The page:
The Place Where I Write: Elizabeth Bradfield

42° 2’5.18 “N
70° 4’53.91″W

In the morning, early, on the couch/chair, curled, with a strong cup of coffee while my girlfriend sleeps and the dog, fed, enters her deep second sleep. In the blue lab notebooks with green-tinted and numbered pages I’ve used since college. At a reading, messy scrawl in dim light, words drifting by. Sometimes, terrifyingly, not. Nothing. Nowhere. This year, for the first time since my twenties, in my bunk on a ship. Shamefully, in the car, big notepad on my lap (note to self: figure out a better system). Never on an airplane. Never startled up in the middle of the night. Rarely in cafes. Hardly ever when I’m on the job with binoculars, all focus turned outward.

In my head while running/walking/picking berries/painting trim/weeding. Echoing space where a phrase can rattle and be tongued like a pit. And this “place” feels, in many ways, the most critical. Whatever survives (my memory…) must be worth attending with pen.

This is to say that while I try and prepare a space for the poems to come (see example one, above), they don’t always arrive on schedule.

That’s the start of things. First scrawl. First glint.

The later work is more formal, done at the computer. Our house is small, and I built a desk into a corner of the attic where we sleep. Tucked along the stairs, just wide enough for a book and laptop, the steep angle of the roof means I’ll bump my head if I stand. I like the smallness. “Don’t worry,” it says, “no big deal. No one is watching. No epic expected. Just do your work.” I like it there, books behind, stairs open and falling to the left, window to the right. All the same, it’s got no door. No room other than the bathroom does. When people come to stay or when Lisa plays loud music or talks on the phone, the energy of the whole space shifts.

Out the window is a shed I built with my parents three summers ago during an incredibly hot August. Before it was begun, as I scavenged windows and figured lumber, even as I sweated on the roof and nailed shingles, I envisioned it as my writing studio. A place like those so many writers and artists I’ve read about have and that sound so wonderfully confident (I deserve a studio) and deliberate (I go there to create). In the coming-back-to-life lot that is our yard and that used to be a contractor’s storage space for backhoes and building supplies, it squats like a reproach.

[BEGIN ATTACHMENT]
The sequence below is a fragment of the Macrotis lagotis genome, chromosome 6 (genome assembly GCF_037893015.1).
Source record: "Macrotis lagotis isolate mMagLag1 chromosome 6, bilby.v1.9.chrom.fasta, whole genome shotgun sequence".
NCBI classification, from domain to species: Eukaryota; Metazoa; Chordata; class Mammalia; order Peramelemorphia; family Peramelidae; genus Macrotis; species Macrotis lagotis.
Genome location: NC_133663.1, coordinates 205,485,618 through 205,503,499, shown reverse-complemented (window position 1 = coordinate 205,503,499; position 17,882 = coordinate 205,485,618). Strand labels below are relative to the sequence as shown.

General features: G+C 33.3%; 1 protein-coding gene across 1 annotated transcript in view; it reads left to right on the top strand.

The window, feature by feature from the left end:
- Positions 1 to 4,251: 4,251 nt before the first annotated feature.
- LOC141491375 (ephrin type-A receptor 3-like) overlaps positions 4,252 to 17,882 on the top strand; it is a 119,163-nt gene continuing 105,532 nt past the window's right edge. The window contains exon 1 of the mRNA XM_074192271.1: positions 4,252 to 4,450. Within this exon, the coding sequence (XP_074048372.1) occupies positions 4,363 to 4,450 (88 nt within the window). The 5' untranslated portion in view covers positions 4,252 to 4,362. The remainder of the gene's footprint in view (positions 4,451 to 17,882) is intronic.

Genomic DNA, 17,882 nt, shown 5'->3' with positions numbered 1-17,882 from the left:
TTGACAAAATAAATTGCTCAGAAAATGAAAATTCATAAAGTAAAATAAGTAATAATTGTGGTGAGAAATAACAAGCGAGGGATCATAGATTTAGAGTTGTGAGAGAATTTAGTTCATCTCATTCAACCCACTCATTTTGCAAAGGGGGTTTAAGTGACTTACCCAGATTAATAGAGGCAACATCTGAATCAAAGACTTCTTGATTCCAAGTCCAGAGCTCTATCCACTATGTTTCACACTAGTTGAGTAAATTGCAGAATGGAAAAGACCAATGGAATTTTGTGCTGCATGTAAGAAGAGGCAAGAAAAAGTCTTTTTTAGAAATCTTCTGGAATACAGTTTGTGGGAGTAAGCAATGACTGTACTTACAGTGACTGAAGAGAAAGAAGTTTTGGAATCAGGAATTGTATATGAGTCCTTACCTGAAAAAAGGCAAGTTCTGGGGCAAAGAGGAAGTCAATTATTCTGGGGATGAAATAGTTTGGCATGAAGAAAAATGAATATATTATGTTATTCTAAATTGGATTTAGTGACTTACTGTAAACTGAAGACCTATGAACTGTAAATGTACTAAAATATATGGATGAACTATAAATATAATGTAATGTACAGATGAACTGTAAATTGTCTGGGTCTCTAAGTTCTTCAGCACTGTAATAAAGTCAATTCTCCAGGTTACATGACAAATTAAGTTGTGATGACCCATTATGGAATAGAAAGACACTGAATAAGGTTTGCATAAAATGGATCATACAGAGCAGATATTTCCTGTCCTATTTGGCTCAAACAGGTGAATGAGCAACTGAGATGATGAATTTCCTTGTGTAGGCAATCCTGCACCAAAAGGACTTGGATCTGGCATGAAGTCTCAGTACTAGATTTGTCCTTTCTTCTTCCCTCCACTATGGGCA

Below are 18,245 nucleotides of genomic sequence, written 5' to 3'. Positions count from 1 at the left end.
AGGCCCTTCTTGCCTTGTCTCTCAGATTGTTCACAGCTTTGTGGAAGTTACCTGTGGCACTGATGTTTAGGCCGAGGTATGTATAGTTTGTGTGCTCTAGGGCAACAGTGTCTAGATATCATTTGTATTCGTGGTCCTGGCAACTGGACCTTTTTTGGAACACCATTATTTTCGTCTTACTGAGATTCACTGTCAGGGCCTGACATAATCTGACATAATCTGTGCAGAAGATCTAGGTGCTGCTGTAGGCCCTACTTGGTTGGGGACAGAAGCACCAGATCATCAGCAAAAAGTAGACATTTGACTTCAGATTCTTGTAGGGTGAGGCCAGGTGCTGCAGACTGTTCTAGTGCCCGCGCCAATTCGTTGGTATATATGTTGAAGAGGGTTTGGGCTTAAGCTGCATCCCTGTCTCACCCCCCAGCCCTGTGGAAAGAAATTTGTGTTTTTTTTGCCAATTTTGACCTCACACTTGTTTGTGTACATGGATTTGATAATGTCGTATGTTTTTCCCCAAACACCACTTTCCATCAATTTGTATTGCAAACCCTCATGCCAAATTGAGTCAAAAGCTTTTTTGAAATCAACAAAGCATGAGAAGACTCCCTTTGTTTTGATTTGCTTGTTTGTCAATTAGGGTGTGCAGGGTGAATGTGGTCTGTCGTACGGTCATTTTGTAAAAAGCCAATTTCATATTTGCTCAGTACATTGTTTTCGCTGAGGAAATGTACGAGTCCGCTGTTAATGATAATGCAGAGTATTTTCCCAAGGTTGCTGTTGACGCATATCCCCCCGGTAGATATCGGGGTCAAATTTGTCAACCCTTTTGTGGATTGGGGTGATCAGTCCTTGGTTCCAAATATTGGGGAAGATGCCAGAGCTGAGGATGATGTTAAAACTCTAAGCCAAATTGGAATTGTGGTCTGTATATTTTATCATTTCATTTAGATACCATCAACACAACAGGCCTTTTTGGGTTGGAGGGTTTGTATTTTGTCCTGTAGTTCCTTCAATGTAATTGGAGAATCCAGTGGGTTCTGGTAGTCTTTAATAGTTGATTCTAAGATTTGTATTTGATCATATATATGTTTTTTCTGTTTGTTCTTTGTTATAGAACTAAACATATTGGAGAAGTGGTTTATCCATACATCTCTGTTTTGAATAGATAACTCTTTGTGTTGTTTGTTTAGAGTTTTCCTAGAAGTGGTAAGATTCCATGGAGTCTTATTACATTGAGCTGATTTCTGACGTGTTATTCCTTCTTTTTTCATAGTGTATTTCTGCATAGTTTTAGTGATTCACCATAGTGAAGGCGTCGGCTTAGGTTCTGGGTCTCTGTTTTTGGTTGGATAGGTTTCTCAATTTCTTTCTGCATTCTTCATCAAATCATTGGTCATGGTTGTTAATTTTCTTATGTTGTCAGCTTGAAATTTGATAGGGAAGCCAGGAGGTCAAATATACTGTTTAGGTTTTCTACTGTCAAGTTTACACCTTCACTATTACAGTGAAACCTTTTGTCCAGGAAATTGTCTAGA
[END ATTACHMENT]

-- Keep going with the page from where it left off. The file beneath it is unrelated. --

When I’m in Refugia, as we’ve semi-jokingly named the shed/studio/guest cottage, all I see are things unfinished and things I screwed up: bulge in the wall, leaking door, ragged seam at the ceiling peak. I want to fix, not create. I make lists. Window trim then flooring then screen door. Shelves?

But even as I’ve written this short piece over the last couple of weeks, things have changed. I might have turned a corner. Refugia might be done enough for me to claim it, used enough to not feel precious.

I’m writing there now. Breeze huffs the curtains I hemmed and hung last Tuesday. The table Lisa and I grabbed from the side of the road is a good height, the chairs Liz didn’t want any more are comfortable, the hand-me-down rug from Jacky and Kathy is soft underfoot. Irene thought of us when she heard a famous local artist was getting rid of the French doors in his studio—one of them became the clerestory window through which I can see the tops of pitch pines. The couch was Tricia’s and the armchair came from Carla. Crocosmia from my mom’s garden in Seattle are just out the southeast window, as are transplanted maple saplings Raina brought and that I hope will shade this place in years to come.

Dunya’s phrase, “creative space of conscience,” is penciled at the top of the unfinished window frame. It comforts and inspires me. Visiting friends have stayed out here. Lisa and I have napped here in the afternoon, a hundred feet removed from chores and routine. I’m in a space that others—friends, family, community—have helped me create. It feels like I have their blessing.

Here, at last, I drop into the deep absorption that, truly, is where the work is done.

Elizabeth Bradfield is the author of two poetry collections, Approaching Ice and Interpretive Work. Founder and editor-in-chief of Broadsided Press, she lives on Cape Cod and works as a naturalist and teacher. Her poem “Historic Numbers of Right Whales Skim Feeding off Cape Cod” was published in the March/April 2012 issue of Orion.


  1. “Whatever survives (my memory…) must be worth attending with pen.” Beautiful. Thank you.

  2. Fire red crocosmia are going off everywhere here in Seattle right now.

    We float by– wishing that words on paper could help change the course of this life’s suffering. They do not.

    I’m taking solace in pursuit of happiness I find in simple things: words, accretion, looking up to see a change in the weather, looking down to see our place in the midst of all the losses. Our final decision to cancel “The Sun” magazine. Couldn’t counter all the bleak stories in the Readers write or even more dramatic stories Sy picks vs. the Sunbeams.

    And that got me Wondering If We Will Ever See The Sun here in Seattle.

    The stories continue — and the important stuff never gets written down. But this refugia you mention grows into a life we can live anywhere if we are lucky.

    Keep writing.


  3. Oh complex and beautiful words, space, poet, project, life.

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